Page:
“An executive is a person who always decides; sometimes he decides correctly, but he always decides.” — John H. Patterson

“If you limit your choices only to what seems possible or reasonable, you disconnect yourself from what you truly want, and all that is left is a compromise.” — Robert Fritz

Even though this decision-making process uses a framework of logic, it reserves plenty of room for emotions. How so? The moral perspective is possible because of emotion, which strengthens a person’s grip on his moral convictions. In the second perspective, reward is a value judgment influenced heavily by emotion. Good or bad, the third perspective will probably be colored by emotions. For example, fear can fool one’s mind into overestimating the probability of certain risks. This process is not perfect. But it can help achieve a healthy balance between logic and emotion.

God bless,

— CC

© Copyright August 2008, Clancy Cross. All rights reserved.
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Buying Bread

Before long, the television industry will have made a so-called reality series on every possible subject. So far, I haven’t seen one that takes place in a grocery store. As my contribution to the television industry I will offer this idea along with a storyboard for the pilot episode.

Imagine a woman going into a grocery store to buy bread. She picks up a loaf, squeezes it for freshness, checks the price, and makes the decision to try the bread. She has decided that the price is acceptable – she is confident that the bread is fresh and will meet her needs. The decision was made in a timely manner allowing time for the other decisions she will make before reaching the check-out counter.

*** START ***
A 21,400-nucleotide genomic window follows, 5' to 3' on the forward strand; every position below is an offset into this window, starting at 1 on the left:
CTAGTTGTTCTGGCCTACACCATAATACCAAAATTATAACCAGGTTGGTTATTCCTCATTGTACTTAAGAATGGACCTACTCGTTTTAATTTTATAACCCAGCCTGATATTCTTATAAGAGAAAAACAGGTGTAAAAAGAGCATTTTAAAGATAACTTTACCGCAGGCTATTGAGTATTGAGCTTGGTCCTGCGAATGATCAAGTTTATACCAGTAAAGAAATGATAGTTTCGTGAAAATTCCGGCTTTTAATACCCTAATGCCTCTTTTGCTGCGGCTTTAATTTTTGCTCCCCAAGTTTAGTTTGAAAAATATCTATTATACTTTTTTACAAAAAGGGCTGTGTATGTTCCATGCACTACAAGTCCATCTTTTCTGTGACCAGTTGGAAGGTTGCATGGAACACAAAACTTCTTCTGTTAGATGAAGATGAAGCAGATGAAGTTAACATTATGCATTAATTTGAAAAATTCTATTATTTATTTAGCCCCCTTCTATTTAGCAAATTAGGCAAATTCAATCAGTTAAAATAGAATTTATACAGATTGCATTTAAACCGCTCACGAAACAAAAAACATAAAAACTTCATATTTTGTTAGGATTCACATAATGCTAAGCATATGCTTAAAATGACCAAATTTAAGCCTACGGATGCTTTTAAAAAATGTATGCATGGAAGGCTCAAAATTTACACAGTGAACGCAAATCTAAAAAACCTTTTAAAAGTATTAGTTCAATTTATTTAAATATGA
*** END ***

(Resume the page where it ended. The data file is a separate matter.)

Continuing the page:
“First weigh the considerations, then take the risks.” — Helmuth von Moltke (1800 – 1891)

The second shopper comes along and picks up two brands of bread, compares them, puts one in the shopping cart, the other back on the rack and proceeds to the check-out line. Suddenly he does an about-face, returning to the bread aisle to swap the first loaf for the second. There’s a pause. Indecision sets in. Will it be brand “A” or brand “B”? — then a blank stare accompanied by a cold sweat. Life is so full of tough decisions.

“Indecision may or may not be my problem.” — Jimmy Buffett

Shopper number three comes in for bread. He picks up the first loaf, reads the ingredients, weighs the bread, takes out one slice and performs a chemical analysis, computes cost per ounce, per calorie, and per grams of fiber, conducts a customer survey on taste, contacts Dun and Bradstreet for financial information about the manufacturer and rates the bread on his findings. Before he can repeat the process for the other 23 bread products, he is voted out of the store by the employees.

“You always second guess yourself. Just think of all the time you’d save if you just trusted yourself.” — Takayuki Ikkaku, Arisa Hosaka and Toshihiro Kawabata, Animal Crossing: Wild World, 2005